Saturday, April 2, 2011

What Ho, Jeeves...

Film: The Servant
Format: Streaming video from NetFlix on laptop.

When I was an undergraduate, I majored in English literature. For those of you who didn’t major in literature, allow me to burst the bubble on a few notions. Yes, I’ve read a lot of the classics. No, I haven’t read them all. So, while I’ve read quite a lot of Shakespeare and Milton, I’ve read almost no Chaucer or Spenser. I’m good on Graham Greene and Joseph Conrad, shaky on John Donne, solid on Byron, Keats, Shelley, and Blake and woefully unable to carry on a conversation about Jane Austen or Wilkie Collins.

To the point, I’m almost completely unfamiliar with Harold Pinter, the author of The Servant, but I’ve read (mostly on my own, for enjoyment) a shit-ton of P.G. Wodehouse, particularly the Bertie Wooster and Jeeves stories. I like Bertie and Jeeves. They have an interesting relationship. For the uninitiated, I will give you the quick overview. Bertie is a relatively self-indulgent rich guy with a circle of equally layabout, wealthy friends. What sets Bertie apart is his valet, Jeeves. Jeeves is the ultimate gentleman’s gentleman—Jeeves is always right about everything. Most of the stories involve Bertie doing something of which Jeeves disapproves; often it’s something like wearing purple socks or spats resplendent in his school colors. Bertie gets into a terrible fix, usually involving someone trying to get him married. Eventually, Jeeves pulls him through and Bertie gives up the thing that annoyed Jeeves in the first place. These stories are fun and goofy, and entertaining as all hell.

Pinter’s The Servant, here starring Dirk Bogarde in the title role, is a sort of Bertie and Jeeves story as written by the Marquis de Sade or perhaps J.G. Ballard (or, evidently, Bertie and Jeeves as written by Harold Pinter). Much of the same basic premise is there, but it’s taken to some very dark and ugly places.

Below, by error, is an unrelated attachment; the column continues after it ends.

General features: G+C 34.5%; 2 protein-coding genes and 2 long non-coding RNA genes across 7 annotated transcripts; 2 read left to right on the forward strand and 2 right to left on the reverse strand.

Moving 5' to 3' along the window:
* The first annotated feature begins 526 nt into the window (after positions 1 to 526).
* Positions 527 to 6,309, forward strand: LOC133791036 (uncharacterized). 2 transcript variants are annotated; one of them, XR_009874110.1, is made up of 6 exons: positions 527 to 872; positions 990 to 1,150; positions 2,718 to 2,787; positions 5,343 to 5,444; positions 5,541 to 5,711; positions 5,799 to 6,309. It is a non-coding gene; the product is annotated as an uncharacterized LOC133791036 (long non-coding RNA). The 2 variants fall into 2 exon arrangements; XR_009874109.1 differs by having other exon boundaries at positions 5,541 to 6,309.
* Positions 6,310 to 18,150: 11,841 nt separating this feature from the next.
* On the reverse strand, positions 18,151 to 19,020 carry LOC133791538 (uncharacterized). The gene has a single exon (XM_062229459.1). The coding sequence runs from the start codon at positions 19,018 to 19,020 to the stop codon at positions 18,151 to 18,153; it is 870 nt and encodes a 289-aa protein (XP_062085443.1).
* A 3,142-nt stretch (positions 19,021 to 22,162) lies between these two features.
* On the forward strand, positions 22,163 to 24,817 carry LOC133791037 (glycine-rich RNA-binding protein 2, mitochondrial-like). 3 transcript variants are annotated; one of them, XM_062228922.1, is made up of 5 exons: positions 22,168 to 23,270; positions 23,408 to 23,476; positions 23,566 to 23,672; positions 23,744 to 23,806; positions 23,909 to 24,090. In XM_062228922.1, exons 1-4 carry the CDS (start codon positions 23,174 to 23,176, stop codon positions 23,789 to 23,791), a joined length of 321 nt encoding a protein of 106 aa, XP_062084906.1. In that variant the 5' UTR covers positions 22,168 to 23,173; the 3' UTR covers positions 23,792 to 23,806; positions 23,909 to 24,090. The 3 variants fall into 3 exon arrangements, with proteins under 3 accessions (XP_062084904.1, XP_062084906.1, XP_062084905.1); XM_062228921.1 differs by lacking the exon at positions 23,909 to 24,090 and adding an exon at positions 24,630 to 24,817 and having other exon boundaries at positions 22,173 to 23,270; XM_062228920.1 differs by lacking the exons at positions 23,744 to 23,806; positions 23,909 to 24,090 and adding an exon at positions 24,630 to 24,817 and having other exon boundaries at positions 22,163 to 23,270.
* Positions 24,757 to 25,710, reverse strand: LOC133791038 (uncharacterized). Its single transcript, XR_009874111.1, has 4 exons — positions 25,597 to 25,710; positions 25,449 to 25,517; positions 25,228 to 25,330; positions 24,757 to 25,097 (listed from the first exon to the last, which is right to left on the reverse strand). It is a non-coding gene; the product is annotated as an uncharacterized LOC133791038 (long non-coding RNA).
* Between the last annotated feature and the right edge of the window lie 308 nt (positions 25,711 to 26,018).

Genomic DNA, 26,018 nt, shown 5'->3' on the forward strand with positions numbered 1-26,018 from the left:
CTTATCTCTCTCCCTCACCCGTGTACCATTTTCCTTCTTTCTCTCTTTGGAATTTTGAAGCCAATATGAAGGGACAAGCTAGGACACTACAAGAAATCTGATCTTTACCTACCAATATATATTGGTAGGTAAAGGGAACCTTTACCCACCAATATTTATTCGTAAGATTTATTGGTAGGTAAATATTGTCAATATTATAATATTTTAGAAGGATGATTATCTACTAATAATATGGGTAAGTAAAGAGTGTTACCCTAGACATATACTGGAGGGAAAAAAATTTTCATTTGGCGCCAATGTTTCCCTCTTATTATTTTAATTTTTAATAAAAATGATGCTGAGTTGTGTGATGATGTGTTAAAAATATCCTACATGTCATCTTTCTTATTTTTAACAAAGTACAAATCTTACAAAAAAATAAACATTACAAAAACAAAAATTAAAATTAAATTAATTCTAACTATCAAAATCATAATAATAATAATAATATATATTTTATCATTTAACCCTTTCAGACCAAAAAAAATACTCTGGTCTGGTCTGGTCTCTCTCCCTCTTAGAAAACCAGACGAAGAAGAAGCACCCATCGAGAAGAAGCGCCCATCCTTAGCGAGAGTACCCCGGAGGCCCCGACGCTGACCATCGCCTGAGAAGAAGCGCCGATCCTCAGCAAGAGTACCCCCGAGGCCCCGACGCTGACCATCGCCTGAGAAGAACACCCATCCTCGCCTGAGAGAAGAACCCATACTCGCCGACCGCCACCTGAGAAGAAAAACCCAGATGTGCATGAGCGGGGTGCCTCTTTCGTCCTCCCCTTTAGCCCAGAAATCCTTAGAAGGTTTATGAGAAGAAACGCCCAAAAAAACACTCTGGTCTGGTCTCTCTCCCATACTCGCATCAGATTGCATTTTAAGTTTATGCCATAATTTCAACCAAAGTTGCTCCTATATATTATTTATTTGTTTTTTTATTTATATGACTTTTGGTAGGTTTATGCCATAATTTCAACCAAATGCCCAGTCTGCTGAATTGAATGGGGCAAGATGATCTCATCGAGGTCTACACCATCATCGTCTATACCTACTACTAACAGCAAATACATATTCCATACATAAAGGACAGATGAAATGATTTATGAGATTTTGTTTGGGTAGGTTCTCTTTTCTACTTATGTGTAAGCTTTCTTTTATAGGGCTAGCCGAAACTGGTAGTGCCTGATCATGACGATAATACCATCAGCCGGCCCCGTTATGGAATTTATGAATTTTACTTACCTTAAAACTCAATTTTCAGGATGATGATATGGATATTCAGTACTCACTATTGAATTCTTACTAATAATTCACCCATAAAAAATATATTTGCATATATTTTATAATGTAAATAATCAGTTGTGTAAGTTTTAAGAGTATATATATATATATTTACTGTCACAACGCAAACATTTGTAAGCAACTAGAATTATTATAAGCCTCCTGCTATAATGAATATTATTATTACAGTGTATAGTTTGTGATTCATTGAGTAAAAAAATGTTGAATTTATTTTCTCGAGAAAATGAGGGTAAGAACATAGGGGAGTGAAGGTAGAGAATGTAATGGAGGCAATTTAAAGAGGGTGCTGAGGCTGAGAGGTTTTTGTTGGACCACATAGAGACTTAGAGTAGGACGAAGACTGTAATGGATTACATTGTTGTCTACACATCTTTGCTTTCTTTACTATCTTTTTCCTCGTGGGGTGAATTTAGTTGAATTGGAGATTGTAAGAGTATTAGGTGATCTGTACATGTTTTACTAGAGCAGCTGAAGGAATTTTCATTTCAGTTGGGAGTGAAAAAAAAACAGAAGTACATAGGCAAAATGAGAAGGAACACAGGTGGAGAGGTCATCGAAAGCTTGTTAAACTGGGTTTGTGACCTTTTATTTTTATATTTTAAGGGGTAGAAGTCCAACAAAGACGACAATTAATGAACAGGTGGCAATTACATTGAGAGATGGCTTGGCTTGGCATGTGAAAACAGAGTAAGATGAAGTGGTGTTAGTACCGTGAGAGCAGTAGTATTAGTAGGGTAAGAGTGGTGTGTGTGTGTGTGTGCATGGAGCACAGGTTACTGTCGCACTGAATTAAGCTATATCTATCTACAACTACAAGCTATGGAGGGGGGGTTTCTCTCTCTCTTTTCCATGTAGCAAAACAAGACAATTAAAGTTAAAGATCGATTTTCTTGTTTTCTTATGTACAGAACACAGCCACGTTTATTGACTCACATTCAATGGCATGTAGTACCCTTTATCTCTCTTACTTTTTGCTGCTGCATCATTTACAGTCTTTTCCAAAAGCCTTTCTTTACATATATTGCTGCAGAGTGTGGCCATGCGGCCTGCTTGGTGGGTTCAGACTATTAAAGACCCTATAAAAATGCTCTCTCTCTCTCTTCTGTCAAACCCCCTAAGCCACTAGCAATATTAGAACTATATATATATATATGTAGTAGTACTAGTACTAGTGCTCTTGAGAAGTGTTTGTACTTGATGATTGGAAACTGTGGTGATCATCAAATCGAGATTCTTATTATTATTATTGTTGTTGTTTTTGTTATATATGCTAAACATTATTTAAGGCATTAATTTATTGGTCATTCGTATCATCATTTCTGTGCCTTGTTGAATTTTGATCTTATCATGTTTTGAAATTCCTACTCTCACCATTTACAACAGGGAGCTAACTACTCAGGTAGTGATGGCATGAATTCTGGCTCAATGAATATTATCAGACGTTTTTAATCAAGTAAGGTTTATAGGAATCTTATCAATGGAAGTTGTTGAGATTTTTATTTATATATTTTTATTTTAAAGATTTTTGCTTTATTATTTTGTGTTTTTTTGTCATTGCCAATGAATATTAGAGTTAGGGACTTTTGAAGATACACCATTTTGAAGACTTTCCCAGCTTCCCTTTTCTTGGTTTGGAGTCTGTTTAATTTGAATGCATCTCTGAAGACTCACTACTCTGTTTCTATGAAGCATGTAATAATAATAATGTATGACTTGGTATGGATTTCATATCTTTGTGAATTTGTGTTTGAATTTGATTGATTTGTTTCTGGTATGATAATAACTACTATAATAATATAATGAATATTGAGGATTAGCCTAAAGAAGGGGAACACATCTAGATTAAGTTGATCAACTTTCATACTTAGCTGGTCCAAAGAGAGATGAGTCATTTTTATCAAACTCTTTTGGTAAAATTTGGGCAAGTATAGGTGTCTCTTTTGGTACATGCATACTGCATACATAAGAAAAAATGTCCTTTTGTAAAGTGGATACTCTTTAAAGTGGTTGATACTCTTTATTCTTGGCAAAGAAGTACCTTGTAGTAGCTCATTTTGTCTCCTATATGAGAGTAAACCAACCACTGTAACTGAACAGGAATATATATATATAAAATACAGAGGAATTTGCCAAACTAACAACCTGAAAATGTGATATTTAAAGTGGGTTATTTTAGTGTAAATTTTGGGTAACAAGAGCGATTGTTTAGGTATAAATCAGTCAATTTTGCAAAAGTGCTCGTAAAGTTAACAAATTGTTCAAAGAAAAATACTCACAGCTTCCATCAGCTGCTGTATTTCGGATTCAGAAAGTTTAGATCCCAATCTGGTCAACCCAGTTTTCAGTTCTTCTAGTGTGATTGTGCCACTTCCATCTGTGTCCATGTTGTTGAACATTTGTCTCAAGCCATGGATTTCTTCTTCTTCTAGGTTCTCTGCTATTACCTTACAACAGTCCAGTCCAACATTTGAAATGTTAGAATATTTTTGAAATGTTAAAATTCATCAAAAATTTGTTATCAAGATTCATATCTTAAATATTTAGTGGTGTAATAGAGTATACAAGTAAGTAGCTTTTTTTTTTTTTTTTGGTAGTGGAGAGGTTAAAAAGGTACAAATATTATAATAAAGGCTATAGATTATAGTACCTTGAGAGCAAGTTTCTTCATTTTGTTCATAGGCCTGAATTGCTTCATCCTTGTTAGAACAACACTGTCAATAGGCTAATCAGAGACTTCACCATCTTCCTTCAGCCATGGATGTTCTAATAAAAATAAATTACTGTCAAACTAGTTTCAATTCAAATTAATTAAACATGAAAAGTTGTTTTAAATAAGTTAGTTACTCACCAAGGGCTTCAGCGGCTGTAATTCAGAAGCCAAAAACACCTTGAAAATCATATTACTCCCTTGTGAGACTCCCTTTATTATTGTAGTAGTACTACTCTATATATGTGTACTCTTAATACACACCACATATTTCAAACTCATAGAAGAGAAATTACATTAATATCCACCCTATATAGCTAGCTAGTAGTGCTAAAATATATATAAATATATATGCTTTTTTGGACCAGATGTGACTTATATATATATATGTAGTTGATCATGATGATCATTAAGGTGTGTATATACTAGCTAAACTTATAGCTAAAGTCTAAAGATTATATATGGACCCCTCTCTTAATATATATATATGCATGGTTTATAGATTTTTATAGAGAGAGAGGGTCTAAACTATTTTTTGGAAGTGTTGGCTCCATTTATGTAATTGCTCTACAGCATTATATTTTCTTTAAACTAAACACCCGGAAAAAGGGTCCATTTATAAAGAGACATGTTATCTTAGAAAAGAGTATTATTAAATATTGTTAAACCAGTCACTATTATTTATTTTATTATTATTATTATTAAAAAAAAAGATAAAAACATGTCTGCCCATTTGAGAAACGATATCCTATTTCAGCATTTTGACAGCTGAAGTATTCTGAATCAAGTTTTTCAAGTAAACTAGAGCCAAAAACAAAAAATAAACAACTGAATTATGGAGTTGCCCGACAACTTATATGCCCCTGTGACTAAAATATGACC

Tony (James Fox) is a guy a little too wealthy for his own good. His wealth gives him a comfortable upper-crust existence, which makes him a little less ambitious than he should be. He’s just hired a large, empty house and requires a manservant to look after him while he works on his current project: planning the creation of a trio of cities in the Brazilian rainforest. He employs Barrett (Bogarde) to look after his day-to-day affairs, cook, dress him, and decorate the house.

Once hired, Barrett begins to insinuate himself into every aspect of Tony’s life. This starts slowly, with paint colors in the hallway and simple decorating advice. Whether because of this or simply because she finds him somehow despicable, Tony’s fiancĂ©e Susan (Wendy Craig) takes an immediate dislike to Barrett, a dislike that is evidently mutual. Regardless of this dislike, the romance between these two young, wealthy people continues apace, as does Tony’s career.

Things change when Barrett suggests that Tony hire a maid, and he has the perfect maid for him. This is Vera (Sarah Miles), who is introduced as Barrett’s sister, although it soon becomes evident that if she really is his sister, their relationship is a very disturbing one. Vera is a hard character to nail down. She presents herself as shy, almost painfully so when it comes to Tony, but she is actually a steaming cauldron of hormones who manages to seduce Tony while making it appear that he has seduced her. Except that Vera is actually Barrett’s love interest as well, and it’s evident that she has been encouraged to be more forward with Tony by Barrett himself. All of this comes to a head when Tony finds his servants together in his own bed, and his own infidelity with Vera is revealed to Susan.

From this point forward, Tony slowly spirals into depression and dissolution. Barrett reveals that Vera has played him false as well and convinces Tony to rehire him. However, Tony’s job appears to have faded away as well as his will to do anything but feel sorry for himself, and the roles of master and servant begin to flip, with Barrett beginning to order Tony around the house.

From what I’ve heard, having this as my introduction to Pinter works in my favor—it’s one of his better and most widely read and performed plays. It’s dark and severe and filled with the kind of existential anguish that marks a lot of works of its era. There’s a decadence here that is, honestly, sort of like watching trashy reality television. It’s ugly and painful and often disgusting, but it’s also completely compelling because it is so trashy. There is, for lack of a better word, a desire to see how close to bottoming out these two characters will get before the end of the film.